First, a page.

Whether you have applied for the job online or are working with an animal health recruiter through a process, the first step in an interview process is often a phone interview. These are great for introductory conversations. It is usually low barrier and low risk for both candidate and company due to the ease in being able to schedule a time to initially speak before having to set up travel and the preparation that goes into an onsite interview. These calls can be effective for candidates to get a first glance at the organization and role as well as a quick screening opportunity for the hiring managers before bringing candidates onsite. Not being face to face can cause some challenges when trying to make a great first impression due to not being able to see the nonverbal cues. Use these tips for your next phone interview:
Plan the environment around you
A bit of planning and preparing will go a long way when getting ready for a phone interview. When scheduling a time, think about where you will be and what the environment will be like. Find a space that will allow you to have a quiet environment around you. Minimize the noise in the background as much as possible. Allow yourself the time that is truly dedicated to the call. Give your full dedication to the conversation. If you must schedule the call at a time that you are in your car, pull over or find a place to park to safely be able to discuss rather than having to navigate through traffic while speaking. Set up a space that will allow you to minimize potential distractions.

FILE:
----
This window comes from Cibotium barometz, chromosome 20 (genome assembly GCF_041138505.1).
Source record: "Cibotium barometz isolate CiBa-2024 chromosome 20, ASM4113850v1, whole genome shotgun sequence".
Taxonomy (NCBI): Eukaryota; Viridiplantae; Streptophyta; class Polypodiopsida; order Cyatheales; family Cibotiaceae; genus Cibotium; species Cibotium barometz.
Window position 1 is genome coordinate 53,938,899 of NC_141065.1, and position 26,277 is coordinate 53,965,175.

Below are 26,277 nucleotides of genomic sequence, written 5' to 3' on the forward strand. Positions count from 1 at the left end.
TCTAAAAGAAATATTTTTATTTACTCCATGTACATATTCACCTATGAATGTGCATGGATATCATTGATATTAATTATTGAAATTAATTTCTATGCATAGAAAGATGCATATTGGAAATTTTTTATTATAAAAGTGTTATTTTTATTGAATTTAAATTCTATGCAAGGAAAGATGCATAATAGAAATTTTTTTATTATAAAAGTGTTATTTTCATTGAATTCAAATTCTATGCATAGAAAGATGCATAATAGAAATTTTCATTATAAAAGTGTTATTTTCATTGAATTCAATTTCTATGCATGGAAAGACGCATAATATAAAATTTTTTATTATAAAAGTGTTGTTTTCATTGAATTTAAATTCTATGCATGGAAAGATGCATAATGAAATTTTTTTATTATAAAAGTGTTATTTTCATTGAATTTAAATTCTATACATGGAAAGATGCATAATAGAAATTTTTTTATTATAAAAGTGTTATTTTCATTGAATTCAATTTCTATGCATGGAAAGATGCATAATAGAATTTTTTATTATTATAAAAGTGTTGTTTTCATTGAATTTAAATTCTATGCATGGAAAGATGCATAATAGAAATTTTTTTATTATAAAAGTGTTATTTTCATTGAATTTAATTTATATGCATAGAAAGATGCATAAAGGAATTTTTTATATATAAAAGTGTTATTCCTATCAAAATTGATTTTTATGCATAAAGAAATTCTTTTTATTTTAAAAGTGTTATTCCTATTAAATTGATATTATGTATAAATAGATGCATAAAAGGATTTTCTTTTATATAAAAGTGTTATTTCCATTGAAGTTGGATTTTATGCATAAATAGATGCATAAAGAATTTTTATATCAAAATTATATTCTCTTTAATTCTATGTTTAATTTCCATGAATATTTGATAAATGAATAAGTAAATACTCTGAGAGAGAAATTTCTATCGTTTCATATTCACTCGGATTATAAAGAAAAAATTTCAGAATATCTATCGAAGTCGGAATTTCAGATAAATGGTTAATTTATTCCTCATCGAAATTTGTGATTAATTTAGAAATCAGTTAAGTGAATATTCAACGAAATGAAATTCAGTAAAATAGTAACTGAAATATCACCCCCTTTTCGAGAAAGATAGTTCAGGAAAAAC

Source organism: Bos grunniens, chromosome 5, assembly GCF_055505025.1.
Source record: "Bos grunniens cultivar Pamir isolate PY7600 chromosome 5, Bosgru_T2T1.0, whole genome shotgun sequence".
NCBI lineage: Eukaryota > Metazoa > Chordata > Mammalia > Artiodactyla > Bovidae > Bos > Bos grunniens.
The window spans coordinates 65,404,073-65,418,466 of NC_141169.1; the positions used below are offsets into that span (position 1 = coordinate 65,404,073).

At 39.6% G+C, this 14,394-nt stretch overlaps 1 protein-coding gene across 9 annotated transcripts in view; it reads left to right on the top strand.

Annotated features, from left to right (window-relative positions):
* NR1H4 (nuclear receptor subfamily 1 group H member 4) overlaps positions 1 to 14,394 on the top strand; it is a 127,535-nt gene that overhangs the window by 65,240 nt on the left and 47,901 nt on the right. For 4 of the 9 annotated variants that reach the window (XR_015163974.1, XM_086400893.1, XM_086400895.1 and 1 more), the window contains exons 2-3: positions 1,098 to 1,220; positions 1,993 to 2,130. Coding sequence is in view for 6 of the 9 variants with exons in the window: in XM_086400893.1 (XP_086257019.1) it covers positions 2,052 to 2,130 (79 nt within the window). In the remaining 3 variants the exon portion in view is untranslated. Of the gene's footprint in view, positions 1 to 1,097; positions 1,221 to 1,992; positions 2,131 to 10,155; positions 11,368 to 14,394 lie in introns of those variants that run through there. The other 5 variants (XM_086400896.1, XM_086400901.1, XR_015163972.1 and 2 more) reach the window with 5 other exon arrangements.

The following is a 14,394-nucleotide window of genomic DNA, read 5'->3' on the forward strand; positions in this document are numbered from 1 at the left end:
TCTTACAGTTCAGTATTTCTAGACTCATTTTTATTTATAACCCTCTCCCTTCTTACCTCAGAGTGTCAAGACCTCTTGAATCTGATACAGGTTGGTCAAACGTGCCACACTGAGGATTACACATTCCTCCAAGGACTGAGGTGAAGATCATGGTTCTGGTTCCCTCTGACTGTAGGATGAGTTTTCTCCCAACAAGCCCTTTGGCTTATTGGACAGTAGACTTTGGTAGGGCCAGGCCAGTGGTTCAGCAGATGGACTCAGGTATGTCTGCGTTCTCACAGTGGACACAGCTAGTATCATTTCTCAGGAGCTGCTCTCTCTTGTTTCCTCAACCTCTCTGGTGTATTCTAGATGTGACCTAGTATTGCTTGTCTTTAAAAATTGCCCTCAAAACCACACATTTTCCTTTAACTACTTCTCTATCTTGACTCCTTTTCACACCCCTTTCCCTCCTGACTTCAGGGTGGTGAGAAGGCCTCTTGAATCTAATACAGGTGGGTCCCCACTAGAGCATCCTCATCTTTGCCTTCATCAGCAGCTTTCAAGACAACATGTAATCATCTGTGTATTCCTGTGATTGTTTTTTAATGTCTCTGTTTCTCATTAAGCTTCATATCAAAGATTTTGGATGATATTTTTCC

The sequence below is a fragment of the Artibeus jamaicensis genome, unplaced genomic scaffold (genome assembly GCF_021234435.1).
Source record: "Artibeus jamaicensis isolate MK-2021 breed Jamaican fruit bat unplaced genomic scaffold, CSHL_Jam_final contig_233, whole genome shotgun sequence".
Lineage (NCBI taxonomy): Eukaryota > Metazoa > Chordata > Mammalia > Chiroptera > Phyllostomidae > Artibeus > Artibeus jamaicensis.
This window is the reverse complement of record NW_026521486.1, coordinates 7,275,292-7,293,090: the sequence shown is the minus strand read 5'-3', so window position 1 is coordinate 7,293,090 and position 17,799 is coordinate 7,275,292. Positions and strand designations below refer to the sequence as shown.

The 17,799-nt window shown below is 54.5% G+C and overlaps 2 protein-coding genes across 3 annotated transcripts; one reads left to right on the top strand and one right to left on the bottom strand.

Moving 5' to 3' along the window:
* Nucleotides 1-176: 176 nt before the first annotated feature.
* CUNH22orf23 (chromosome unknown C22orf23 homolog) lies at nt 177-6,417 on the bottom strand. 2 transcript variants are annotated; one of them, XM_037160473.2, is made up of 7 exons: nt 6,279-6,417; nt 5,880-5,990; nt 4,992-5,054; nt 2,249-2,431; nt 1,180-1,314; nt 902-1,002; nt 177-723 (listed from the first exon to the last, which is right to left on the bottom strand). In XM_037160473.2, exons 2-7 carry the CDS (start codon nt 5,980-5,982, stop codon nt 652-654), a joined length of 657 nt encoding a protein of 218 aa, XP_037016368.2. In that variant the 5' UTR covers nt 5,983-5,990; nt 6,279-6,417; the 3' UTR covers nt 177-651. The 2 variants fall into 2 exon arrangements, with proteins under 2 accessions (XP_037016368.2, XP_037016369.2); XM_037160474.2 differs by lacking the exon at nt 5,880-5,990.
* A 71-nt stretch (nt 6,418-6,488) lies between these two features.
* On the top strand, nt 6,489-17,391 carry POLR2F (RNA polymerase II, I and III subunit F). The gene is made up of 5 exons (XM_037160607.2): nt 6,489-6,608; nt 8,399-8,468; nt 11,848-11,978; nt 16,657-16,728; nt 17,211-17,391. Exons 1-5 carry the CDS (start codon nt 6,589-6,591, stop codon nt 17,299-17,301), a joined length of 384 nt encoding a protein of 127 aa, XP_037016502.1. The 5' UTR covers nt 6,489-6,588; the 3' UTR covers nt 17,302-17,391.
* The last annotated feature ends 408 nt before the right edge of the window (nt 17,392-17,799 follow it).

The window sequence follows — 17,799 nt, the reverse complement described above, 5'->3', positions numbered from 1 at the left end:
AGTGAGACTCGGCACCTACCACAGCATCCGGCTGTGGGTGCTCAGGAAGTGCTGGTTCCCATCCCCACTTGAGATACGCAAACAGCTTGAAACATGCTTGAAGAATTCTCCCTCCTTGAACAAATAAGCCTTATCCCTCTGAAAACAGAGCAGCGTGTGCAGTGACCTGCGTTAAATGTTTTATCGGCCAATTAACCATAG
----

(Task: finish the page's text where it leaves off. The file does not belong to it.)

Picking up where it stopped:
Prepare ahead of time
Before the call is set to happen, prepare your technology and tools ahead of time. If you are using your cell phone, make sure it is charged and the phone signal is good so that call is clear and crisp. Call a friend to test ahead of time if needed. Have your resume printed and in front of you to be ready to discuss any points or reference specific parts of your experiences. Think about questions you may have about the role, the company, and the hiring manager, and write them down.
Make up for nonverbal cues
The difficulty of a phone interview is the lack of nonverbal cues and body language. One of the best ways to make up for this in a phone interview is to smile. There is an audible difference in someone’s voice while smiling. It will help come off as being more enthusiastic about the opportunity. Hold your head up and pay attention to your posture. Be sure not to look down. Pay attention to the nonverbal cues you may be giving that need to be verbalized instead. For example, if you are nodding or leaning in, the person on the other end of the phone will not know so you verbally agree and show interest.
Making a great first impression is key to making it to the next round of interviews. Phone interviews are a great tool in the interview process to allow for seamless introductions. With the preparation and planning ahead of time, you will put your best foot forward in your next phone interview.
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